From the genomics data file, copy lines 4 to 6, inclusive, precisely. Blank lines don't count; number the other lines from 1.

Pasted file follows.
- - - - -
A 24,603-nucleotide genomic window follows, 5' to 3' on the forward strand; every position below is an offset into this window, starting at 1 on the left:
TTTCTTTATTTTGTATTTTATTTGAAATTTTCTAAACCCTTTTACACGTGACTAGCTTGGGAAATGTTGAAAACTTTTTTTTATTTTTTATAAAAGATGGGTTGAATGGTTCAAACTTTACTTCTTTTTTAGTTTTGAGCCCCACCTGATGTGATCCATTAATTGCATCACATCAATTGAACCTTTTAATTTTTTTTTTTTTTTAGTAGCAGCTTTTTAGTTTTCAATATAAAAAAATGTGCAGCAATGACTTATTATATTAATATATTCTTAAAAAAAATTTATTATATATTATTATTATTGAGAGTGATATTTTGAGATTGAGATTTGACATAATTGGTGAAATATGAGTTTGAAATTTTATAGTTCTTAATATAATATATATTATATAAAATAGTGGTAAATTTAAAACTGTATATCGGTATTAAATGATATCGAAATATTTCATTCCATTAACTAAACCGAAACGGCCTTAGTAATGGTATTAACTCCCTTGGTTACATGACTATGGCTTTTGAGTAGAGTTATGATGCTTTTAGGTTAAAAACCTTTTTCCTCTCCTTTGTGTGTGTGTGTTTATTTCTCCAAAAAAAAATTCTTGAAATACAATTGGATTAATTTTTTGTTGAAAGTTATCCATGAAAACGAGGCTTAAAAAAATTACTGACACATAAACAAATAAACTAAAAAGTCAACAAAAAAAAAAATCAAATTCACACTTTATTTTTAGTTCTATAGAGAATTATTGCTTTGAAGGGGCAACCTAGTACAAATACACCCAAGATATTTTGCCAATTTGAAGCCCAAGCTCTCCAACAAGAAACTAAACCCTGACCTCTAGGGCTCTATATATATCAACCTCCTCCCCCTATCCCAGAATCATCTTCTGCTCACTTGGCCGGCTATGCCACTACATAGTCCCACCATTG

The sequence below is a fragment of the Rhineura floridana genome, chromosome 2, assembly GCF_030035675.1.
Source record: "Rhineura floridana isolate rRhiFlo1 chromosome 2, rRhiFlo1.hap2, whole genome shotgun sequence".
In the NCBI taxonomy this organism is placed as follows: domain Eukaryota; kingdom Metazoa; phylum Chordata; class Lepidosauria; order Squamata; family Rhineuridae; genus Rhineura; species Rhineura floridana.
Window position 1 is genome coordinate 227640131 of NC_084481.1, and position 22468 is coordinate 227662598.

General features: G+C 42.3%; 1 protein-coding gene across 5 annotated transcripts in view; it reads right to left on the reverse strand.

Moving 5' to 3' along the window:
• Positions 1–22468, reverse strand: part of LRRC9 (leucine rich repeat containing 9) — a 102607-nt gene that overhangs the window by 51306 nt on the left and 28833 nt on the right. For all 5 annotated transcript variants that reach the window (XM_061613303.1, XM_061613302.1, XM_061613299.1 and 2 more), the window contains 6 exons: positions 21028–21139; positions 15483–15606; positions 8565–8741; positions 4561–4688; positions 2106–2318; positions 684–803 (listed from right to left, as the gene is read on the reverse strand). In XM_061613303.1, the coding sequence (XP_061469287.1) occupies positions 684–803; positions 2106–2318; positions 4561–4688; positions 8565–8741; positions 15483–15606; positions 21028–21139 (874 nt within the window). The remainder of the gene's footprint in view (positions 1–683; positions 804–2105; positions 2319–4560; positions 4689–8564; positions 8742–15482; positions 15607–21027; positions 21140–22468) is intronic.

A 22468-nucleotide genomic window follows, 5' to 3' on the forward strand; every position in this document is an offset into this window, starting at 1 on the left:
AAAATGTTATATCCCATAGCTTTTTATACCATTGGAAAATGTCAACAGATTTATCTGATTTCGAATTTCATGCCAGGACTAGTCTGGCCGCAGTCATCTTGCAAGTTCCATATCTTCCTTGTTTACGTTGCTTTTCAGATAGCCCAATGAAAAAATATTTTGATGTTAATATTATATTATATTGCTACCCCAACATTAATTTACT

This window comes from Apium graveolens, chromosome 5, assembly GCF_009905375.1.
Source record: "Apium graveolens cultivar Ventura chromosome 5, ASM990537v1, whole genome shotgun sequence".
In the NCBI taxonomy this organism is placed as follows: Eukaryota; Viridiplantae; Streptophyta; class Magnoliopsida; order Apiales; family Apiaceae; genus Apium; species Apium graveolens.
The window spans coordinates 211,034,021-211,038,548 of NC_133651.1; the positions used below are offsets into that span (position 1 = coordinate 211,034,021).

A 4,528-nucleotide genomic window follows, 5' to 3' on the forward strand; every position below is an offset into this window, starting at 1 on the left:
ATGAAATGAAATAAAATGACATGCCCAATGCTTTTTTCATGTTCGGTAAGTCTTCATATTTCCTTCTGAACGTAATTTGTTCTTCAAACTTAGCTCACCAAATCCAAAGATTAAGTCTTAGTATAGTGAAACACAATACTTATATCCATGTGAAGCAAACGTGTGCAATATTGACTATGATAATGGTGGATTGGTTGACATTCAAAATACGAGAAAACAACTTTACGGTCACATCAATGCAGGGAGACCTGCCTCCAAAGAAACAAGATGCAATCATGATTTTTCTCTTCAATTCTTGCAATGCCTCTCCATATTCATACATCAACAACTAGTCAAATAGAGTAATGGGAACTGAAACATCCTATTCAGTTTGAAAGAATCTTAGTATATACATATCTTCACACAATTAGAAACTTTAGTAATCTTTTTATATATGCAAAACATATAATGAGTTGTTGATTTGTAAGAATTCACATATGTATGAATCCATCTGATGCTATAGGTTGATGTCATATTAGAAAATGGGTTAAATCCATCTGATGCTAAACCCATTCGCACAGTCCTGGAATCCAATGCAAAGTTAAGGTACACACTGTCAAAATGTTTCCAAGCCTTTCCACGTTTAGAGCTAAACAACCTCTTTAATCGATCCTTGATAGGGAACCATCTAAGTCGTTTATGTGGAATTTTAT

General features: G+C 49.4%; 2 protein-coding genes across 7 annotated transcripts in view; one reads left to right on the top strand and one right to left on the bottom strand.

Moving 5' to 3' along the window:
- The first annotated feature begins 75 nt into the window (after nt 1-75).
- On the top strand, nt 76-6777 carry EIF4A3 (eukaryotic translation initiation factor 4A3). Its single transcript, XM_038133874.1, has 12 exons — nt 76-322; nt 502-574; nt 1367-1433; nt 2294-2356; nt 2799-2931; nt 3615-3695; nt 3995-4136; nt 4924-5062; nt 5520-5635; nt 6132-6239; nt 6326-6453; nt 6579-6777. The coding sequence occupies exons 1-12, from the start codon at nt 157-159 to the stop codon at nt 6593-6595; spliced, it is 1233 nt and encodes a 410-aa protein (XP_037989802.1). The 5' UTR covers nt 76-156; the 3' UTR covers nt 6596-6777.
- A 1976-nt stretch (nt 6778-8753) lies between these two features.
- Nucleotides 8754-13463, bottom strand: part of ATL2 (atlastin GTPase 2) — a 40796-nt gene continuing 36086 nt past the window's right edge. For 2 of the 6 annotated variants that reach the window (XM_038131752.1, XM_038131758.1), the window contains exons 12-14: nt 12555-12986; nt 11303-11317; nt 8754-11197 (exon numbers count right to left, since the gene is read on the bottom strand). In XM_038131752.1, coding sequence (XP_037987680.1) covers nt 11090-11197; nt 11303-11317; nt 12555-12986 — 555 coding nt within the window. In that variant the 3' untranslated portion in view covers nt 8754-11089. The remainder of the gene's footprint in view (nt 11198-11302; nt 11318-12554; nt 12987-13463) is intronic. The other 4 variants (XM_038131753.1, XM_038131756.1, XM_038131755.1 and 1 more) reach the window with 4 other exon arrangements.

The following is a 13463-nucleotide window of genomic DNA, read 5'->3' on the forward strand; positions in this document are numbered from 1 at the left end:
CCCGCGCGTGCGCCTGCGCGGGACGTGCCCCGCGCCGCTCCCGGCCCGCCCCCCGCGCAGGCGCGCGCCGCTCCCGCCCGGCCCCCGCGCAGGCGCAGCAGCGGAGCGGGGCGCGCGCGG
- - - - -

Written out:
Source record: "Rhineura floridana isolate rRhiFlo1 chromosome 2, rRhiFlo1.hap2, whole genome shotgun sequence".
In the NCBI taxonomy this organism is placed as follows: domain Eukaryota; kingdom Metazoa; phylum Chordata; class Lepidosauria; order Squamata; family Rhineuridae; genus Rhineura; species Rhineura floridana.
Window position 1 is genome coordinate 227640131 of NC_084481.1, and position 22468 is coordinate 227662598.